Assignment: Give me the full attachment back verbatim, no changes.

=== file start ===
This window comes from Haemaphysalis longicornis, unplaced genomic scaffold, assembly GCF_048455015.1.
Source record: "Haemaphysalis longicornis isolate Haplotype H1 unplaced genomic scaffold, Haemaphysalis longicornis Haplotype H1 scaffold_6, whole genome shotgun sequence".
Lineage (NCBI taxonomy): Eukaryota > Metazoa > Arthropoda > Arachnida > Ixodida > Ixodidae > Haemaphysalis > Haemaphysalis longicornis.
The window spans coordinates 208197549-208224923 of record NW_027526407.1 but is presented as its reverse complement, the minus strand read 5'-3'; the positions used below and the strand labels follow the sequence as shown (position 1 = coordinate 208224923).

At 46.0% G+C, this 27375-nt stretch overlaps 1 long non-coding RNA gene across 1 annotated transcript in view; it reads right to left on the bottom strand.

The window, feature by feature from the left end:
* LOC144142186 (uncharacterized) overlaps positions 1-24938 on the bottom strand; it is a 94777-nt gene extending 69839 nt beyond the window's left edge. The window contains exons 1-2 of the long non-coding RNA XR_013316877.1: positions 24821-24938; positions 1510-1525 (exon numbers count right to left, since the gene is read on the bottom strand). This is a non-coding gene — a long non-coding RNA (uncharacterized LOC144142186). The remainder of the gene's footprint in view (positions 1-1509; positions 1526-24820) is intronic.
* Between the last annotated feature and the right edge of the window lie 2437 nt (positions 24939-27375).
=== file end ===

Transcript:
This window comes from Haemaphysalis longicornis, unplaced genomic scaffold, assembly GCF_048455015.1.
Source record: "Haemaphysalis longicornis isolate Haplotype H1 unplaced genomic scaffold, Haemaphysalis longicornis Haplotype H1 scaffold_6, whole genome shotgun sequence".
Lineage (NCBI taxonomy): Eukaryota > Metazoa > Arthropoda > Arachnida > Ixodida > Ixodidae > Haemaphysalis > Haemaphysalis longicornis.
The window spans coordinates 208197549-208224923 of record NW_027526407.1 but is presented as its reverse complement, the minus strand read 5'-3'; the positions used below and the strand labels follow the sequence as shown (position 1 = coordinate 208224923).

At 46.0% G+C, this 27375-nt stretch overlaps 1 long non-coding RNA gene across 1 annotated transcript in view; it reads right to left on the bottom strand.

The window, feature by feature from the left end:
* LOC144142186 (uncharacterized) overlaps positions 1-24938 on the bottom strand; it is a 94777-nt gene extending 69839 nt beyond the window's left edge. The window contains exons 1-2 of the long non-coding RNA XR_013316877.1: positions 24821-24938; positions 1510-1525 (exon numbers count right to left, since the gene is read on the bottom strand). This is a non-coding gene — a long non-coding RNA (uncharacterized LOC144142186). The remainder of the gene's footprint in view (positions 1-1509; positions 1526-24820) is intronic.
* Between the last annotated feature and the right edge of the window lie 2437 nt (positions 24939-27375).